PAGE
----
What was once North America’s premier auto exposition faces a significant problem: What if there aren’t any cars to show off?
BMW and Mercedes-Benz, two major players from Germany’s automotive sector, announced in March that they won’t have a presence at the 2019 North American International Auto Show in Detroit, the “motoring capital” of the U.S. NowAudi will join them in sitting out the Detroit auto show, as noted in the car maker’s official statement below:
“Audi has had a long and successful history at NAIAS, debuting countless models that Audi customers enjoy today. For 2019, we have decided that we will not participate in NAIAS. We will continue to evaluate auto shows on a case-by-case basis relative to the timing of our product introductions and the value the show brings from a media and consumer perspective.”
So Audi won’t show up on the floor of the Cobo Center next year, but that doesn’t mean they’re gone for good and will never attend a Detroit auto show ever again. It simply means in 2019, the company won’t have anything to reveal that’s worth the trouble and expense of preparing an auto show display — though this can be subject to change.
Over the course of the past year, the Detroit auto show has received a lot of scrutiny from both members of the media and automaker executives for its timing. The North American International Auto Show traditionally occurs sometime in the first half of January of every year, sending journalists and thousands of other industry people into the frigid and unpleasant dead of Michigan winter for an entire week.
Several flags over this timing were raised, particularly when factoring in major auto shows that come before it. For instance, a couple of months before the North American International Show is the Los Angeles International Auto Show, which happens in November. Detroit also goes toe-to-toe with the world-famous Consumer Electronics Show in Las Vegas, which typically happens during the weeks preceding Detroit.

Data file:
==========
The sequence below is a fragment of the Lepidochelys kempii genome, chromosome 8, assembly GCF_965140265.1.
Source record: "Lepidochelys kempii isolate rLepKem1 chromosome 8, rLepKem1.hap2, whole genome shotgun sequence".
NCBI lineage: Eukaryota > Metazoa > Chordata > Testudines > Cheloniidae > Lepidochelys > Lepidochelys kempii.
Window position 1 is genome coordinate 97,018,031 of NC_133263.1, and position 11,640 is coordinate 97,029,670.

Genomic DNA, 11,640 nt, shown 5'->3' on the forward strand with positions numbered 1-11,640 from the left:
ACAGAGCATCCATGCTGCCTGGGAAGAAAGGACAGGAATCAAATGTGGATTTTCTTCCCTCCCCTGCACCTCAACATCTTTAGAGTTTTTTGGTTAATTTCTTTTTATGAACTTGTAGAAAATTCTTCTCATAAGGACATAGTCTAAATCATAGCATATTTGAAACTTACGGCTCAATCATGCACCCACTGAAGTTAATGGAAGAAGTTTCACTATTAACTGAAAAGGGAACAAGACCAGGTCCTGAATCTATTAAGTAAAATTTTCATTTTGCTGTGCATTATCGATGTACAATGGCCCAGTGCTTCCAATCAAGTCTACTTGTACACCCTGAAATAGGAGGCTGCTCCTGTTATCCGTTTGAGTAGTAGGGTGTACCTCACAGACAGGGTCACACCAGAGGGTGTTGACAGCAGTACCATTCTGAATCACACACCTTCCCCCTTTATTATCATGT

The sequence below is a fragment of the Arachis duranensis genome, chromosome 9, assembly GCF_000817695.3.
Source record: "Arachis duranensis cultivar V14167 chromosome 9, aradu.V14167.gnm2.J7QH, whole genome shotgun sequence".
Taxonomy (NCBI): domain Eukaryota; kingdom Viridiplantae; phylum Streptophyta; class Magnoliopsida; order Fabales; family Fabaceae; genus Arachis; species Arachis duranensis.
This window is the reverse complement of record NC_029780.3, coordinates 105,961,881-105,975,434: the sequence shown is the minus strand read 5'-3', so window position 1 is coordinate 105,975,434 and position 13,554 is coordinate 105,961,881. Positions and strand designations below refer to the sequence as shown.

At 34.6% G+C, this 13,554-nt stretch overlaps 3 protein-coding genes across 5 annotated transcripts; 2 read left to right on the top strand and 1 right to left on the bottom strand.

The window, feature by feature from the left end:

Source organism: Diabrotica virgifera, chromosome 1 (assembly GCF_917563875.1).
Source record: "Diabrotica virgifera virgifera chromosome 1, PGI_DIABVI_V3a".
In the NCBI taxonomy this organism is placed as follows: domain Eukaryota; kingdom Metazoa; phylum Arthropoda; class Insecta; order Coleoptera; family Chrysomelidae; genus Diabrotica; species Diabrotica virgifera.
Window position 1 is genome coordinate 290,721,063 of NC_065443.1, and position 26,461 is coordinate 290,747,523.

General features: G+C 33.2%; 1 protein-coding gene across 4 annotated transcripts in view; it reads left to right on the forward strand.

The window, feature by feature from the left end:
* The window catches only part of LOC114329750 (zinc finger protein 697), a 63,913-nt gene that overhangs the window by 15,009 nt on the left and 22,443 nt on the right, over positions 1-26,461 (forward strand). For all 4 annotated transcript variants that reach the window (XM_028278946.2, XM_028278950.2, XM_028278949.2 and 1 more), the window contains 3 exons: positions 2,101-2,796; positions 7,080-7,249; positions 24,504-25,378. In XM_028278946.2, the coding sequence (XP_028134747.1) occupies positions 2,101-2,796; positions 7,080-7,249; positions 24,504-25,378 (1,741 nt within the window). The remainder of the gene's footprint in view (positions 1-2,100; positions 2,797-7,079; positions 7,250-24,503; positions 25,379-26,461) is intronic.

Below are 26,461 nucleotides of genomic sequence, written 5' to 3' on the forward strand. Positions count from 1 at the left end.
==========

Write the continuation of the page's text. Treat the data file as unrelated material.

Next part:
This puts the North American International Auto Show at a disadvantage because automakers were often finding themselves revealing new vehicles and concepts more often during the Los Angeles Show. Automaker presence also grew significantly at the Consumer Electronics Show as companies ramped up efforts tied to in-car technology, with a focus on safety, autonomous driving, and connectivity services. This ultimately has many thinking, what’s the point of the Detroit show if everything before and after it soaks up the attention?
In fact, there’s so much uncertainty surrounding the Detroit show that NAIAS officials have debated rescheduling it to the middle of October. October is a lull period for North American auto shows in that New York ends the “season” usually at the end of April, and the next major event is the L.A. Auto Show in November.
Nonetheless, the fate of the Detroit Auto Show remains unknown and it will be interesting to see if it does get rescheduled to October. Either way, don’t be surprised that the four-rings of Audi are absent from NAIAS.